Origins of Australian Football
In his reminiscences about the early days of Australian football, the then President of the VFA (Victorian Football Association), T.S. Marshall, writing in 1896, recalled the formidable Richmond player Alex M. Bruce:
"He had one arm, but his one arm was equal to most people’s two backed up as it was by an artificial one with an iron hook at the end of it. He was a good tempered and fine player, but I verily believe he was the cause of more oh’s and ah’s…than a dozen ordinary footballers, for when he pushed from behind, always of course with an iron hook, it meant weeping and wailing, and gnashing of teeth to his unfortunate victim–no matter how his victim took it, Bruce always perceived a calm, unruffled countenance." 
One may surmise that if Alex Bruce was available in this year’s draft, he would be just the sort of chap the Richmond football club should recruit to instil a bit of steel (or iron!) into a backline hitherto known for its brittleness.
Serendipity is defined as a ‘happy accident’ or ‘pleasant surprise’; specifically, the accident of finding something good or useful while not specifically searching for it. For this website, australianfootball.com, a new series of books by Dr. Mark Pennings, the first volume from which the above passage is taken, is a serendipitous event of the most welcome kind. Put simply, this series of books promises to recast the early history of the Australian game in Victoria and bring light to a period where darkness has hitherto reigned.
One of the explicit reasons for creating a website specifically devoted to the history of the Australian game of football was to give due recognition to the sport’s early history and the pioneers who developed it. In turn we seek to build an accurate historical record for that distant and all but forgotten past, and to lay a foundation upon which that early history can be reabsorbed into the mainstream of the sport’s collective memory and be reconnected to the contemporary game.
For too long the stories, and the records, of those 19th century pioneers and the clubs they built, have been neglected, left to wither in an historical no man’s land. Much of the lively debate surrounds the origins of the game–with the focus on the founders of the 1850s and the possible antecedents found in the indigenous game of Marngrook–and the creation in 1896 of the VFL (Victorian Football League), the precursor of the current controlling body, the AFL (Australian Football League).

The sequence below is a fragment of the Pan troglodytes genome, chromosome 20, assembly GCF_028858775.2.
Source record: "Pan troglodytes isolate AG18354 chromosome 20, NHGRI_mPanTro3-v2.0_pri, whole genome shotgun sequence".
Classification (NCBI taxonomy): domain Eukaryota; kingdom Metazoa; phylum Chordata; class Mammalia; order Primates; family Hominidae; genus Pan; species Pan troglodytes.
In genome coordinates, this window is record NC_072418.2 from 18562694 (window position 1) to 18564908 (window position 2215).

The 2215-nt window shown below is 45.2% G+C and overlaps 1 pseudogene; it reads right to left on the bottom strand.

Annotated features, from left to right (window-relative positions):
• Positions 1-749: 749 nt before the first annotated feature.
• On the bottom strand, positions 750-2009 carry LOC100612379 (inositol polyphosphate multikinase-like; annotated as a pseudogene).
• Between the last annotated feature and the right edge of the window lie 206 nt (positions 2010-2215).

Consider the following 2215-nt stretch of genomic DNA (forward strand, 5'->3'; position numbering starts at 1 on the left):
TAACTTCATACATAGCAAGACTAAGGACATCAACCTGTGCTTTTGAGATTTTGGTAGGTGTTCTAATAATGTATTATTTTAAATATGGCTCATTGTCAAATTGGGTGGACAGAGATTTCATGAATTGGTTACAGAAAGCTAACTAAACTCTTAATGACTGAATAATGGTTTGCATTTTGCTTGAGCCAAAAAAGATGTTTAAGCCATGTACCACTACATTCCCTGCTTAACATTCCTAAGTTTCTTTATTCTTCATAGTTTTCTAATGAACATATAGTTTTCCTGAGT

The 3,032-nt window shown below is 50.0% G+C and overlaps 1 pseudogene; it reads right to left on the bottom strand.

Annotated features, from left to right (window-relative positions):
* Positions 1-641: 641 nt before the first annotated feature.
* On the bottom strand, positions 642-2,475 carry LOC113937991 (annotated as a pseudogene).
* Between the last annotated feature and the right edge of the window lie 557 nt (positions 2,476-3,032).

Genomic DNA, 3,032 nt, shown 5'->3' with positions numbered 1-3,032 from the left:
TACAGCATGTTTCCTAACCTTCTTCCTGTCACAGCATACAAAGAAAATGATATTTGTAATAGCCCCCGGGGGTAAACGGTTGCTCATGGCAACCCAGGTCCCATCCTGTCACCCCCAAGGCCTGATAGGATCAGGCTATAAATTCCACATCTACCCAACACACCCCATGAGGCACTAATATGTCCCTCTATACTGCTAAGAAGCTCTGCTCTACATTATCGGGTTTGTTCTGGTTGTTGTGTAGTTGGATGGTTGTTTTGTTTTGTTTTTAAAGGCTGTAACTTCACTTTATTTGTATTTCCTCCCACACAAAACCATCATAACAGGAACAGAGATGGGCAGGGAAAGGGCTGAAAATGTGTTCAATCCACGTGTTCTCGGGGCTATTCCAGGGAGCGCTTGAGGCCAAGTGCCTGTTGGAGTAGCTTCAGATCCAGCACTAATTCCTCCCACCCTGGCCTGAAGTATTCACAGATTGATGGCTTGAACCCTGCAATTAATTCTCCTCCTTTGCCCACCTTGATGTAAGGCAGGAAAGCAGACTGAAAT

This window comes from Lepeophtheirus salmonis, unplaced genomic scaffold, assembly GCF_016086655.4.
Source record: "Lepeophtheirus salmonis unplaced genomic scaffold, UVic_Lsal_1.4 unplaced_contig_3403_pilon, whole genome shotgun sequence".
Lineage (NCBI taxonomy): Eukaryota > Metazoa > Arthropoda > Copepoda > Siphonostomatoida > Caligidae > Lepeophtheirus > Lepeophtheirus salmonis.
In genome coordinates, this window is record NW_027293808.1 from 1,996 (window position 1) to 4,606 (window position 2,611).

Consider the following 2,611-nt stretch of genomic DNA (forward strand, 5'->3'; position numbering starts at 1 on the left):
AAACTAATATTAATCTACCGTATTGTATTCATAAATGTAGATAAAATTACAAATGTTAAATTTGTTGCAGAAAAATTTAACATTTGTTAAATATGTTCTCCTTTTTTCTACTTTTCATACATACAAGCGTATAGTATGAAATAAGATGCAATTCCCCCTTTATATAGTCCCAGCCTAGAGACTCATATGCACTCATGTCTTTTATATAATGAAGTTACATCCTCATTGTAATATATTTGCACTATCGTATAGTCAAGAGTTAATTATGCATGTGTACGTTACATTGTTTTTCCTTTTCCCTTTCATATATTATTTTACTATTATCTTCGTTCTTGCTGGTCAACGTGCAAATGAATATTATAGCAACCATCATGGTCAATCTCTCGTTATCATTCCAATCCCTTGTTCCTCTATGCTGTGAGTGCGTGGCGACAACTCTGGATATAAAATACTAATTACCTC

The first four decades of the game’s history after its codification in 1859 are in many respects the most intriguing of all, developing as it did from a relatively minor sport played in local parks by hastily arranged and loosely affiliated groups of men and boys, to the major winter sport of southern Australia with established and properly constituted football clubs commanding significant local support and media attention. Yet this history has been sidelined to such an extent in the overall public consciousness that the period could well be described as the ‘dark ages’ of the Australian game.
This author has argued in a separate article (published on this website only a week before the launch of Pennings’ book, and in complete ignorance of it) that the time has come for the AFL, the self-appointed custodian of the game and its history, to properly recognise the pre-1897 records of the original controlling body in Victoria, the VFA, a competition that before the formation of the VFL was in all aspects the equivalent in relative standard, stature and prestige of the aforementioned bodies.
I argued in that piece that incorporating into the official record the premiership wins, in addition to season ladders, games played and goals kicked, would in essence help reconnect the ‘lost world’ of 19th century Victorian football to the well documented V/AFL era post 1896. I did note, however, that below the level of premiership allocation, many gaps in the historical record of the period still needed to be filled, calling it ‘the great research task awaiting completion’. For the period before 1877, the gaps, I noted, were far greater and the need even more acute.
Relatively straightforward questions–such as who were the great players of this period and how many games did they play; when were the various football clubs admitted to senior ranks and how did they perform; where did the teams play and what were the scores; who kicked the goals and how many spectators were present–could not be answered with any degree of certainly.